Review: Behind the Candelabra (2013)

Directed by – Steven Soderbergh
Written by – Richard LaGravenese
Based on Behind the Candelabra: My Life with Liberace by – Scott Thorson & Alex Thorleifson
Starring – Michael Douglas, Matt Damon, Dan Aykroyd, Rob Lowe, Debbie Reynolds, Scott Bakula & Tom Papa

Deemed “too gay for Hollywood”, Behind the Candelabra – a HBO drama from one of the most versatile directors in the business, Steven Soderbergh (Magic Mike, Contagion) – offers an intricate but critical look at the final ten years of the life of Liberace, one of the most popular Vegas entertainers of all time. Based on the memoirs of Scott Thorson (played by Matt Damon; The Bourne Identity, The Departed), Liberace’s lover of ten years, this part biopic, part-drama explores the ups and downs of the relationship between the two men and the personal problems that both of them faced.

The strength of Behind the Candelabra rests primarily on the fact that Liberace’s life is so interesting that making a film about it isn’t all that hard. Liberace was a popular man, albeit one whose entire on-stage persona was a total sham, and there are numerous angles from which Soderbergh could have approached this story; thankfully, the ones he chose are the most intriguing and the most complex. Soderbergh’s film focuses not on Liberace the performer so much as it focuses on Liberace the fraud; the snapshots of the fraught ten-year relationship that we see show Liberace to be a coward and a bully, and they show Thorson to be manipulative and weak-willed. After speeding through their initial meeting, much of the film is devoted to an exploration of how this relationship broke down, of the emotional abuse that Thorson suffered and of how Liberace’s life came to such an undignified end.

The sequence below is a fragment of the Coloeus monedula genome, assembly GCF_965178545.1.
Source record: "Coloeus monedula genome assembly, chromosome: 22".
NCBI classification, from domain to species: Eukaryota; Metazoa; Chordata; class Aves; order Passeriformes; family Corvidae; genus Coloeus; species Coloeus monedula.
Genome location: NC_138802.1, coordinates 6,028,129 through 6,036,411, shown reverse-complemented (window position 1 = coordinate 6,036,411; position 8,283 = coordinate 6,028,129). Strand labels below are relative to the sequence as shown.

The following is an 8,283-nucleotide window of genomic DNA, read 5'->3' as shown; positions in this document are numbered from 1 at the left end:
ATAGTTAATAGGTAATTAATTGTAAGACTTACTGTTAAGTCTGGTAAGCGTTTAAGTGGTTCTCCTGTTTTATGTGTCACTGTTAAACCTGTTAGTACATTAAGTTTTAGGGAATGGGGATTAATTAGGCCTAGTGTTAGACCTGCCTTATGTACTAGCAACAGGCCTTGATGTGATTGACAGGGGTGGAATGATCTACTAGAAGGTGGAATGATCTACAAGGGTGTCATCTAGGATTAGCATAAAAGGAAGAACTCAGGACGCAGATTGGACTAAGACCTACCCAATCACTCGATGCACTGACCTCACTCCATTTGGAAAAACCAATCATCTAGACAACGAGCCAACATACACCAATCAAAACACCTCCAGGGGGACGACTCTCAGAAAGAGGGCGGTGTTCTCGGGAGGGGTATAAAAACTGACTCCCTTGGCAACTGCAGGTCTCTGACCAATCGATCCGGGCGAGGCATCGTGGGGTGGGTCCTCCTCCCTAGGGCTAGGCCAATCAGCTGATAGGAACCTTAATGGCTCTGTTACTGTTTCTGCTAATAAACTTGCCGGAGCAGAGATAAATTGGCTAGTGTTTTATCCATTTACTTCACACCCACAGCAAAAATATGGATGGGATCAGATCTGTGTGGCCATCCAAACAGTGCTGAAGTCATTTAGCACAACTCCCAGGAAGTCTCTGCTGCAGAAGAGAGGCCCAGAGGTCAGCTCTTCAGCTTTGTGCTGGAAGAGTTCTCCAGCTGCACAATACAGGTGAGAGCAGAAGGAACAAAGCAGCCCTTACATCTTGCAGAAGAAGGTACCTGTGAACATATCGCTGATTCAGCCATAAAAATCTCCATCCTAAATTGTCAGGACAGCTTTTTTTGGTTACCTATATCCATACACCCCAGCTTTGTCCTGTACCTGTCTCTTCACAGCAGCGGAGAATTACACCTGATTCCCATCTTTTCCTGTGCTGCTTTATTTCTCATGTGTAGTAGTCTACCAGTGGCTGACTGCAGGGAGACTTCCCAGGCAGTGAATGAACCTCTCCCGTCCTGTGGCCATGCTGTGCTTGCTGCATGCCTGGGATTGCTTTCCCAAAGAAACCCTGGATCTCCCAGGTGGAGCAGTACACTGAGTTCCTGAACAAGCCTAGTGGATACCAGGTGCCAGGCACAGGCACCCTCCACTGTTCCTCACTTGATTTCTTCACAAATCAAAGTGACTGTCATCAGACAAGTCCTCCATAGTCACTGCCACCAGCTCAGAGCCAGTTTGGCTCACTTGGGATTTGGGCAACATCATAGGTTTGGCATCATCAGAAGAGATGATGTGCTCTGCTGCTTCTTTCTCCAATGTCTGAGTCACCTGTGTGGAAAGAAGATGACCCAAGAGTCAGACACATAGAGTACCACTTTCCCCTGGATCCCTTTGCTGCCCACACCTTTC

Behind the Candelabra - 2013

What Soderbergh does so well – and it’s something he’s always been quite adept at – is he establishes a powerful juxtaposition between the glamorous façade and the grim reality of Liberace’s life and subsequent death. The film is a rich and often garish piece of cinema that feels as false and as shallow as Liberace’s act, yet beneath the surface some dark themes are brewing. It is, in many ways, a contemporary film that critiques the entertainment industry. The wealth and the popularity might seem desirable but, as Behind the Candelabra demonstrates quite nicely, they can often lead to disillusionment and self-loathing. The film asks whether fame is a price worth paying, especially if it means that you must live a lie, and gives an answer that is surprisingly uneasy; it’s a tentative, rather than a definitive no.

On another, more personal level Soderbergh’s film tells an intimate tale of two lovers who become trapped in a relationship that is unhealthy for both of them, a situation to which a lot of people will be able to relate. As both Liberace and Thorson lose their humanity in a haze of celebrity-induced debauchery, Soderbergh does his best to ensure that we don’t forget that the story is definitely human. It’s nominally a love story, though one can never be sure if either man is actually in love with the other or if he just craves companionship, but it’s also a story about the influence such a hedonistic, narcissistic lifestyle can have on a person and the lengths to which people will go to hold on to someone or something.